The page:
The history of the Dresden type Christmas Stollen goes back to the 15th century. The Stollen was designed to symbolize the Infant Jesus wrapped in swaddling clothes.
But the original Stollen sure was not the delicious masterpiece you will be able to taste today.
The Stollen is traditional baked during the advent, a holy season of the christian church – the days of preparation for the celebration of the Nativity of Christ. The advent time is also a season of fasting and according to the prevailing church doctrine a Christstollen was to be made only from flour, yeast and water and oil. Butter and spices were banned from the bakery, due church restrictions.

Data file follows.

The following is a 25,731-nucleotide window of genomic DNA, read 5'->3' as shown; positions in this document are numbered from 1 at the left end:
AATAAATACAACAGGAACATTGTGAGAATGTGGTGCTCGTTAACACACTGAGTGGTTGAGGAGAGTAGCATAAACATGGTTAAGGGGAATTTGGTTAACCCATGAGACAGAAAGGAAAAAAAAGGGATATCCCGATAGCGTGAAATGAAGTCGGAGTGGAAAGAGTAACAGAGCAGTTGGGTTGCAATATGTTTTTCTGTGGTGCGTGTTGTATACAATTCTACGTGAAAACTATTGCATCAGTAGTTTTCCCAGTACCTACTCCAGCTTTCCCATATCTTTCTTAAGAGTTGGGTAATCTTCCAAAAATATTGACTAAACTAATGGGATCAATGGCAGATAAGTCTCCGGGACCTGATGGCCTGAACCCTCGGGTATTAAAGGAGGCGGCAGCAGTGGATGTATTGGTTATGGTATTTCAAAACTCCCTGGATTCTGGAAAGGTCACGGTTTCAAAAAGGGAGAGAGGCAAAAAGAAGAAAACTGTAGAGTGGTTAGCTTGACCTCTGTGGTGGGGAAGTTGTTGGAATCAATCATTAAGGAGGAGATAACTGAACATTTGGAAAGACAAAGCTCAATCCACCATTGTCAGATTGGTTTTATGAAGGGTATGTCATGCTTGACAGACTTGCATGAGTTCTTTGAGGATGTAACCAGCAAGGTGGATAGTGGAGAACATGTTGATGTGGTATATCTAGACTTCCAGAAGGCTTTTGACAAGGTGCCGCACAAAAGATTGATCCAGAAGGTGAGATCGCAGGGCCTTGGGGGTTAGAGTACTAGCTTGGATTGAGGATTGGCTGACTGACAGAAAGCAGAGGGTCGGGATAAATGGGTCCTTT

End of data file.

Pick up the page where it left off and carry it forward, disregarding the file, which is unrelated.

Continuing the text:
Another reason for the plain ingredients in this time, is sure the fact that spices was one of the most luxurious products available in the late middle ages.
Imagine, how this cake must have tasted?
One chance - history had something good in mind for our Stollen.
Around 1430 the pope Nikolaus V, was asked by Elector Ernst of Saxony and his brother in a letter (“Butterbrief”) to be allowed to use butter instead of oil for baking. This request was granted by the pope himself, but the permission had only validation for the Elector's family.
It took many many years again till others were allowed to prepare their pastry with butter, during the fasting season. This authority by Pope Innozenz VIII however, was binded under the condition to pay a twentieth part of a gold every year towards the church.
Later this ban was abandoned with the evangelisms of Saxony (Germany). Slowly, but in steady the Christstollen, became tastier and tastier.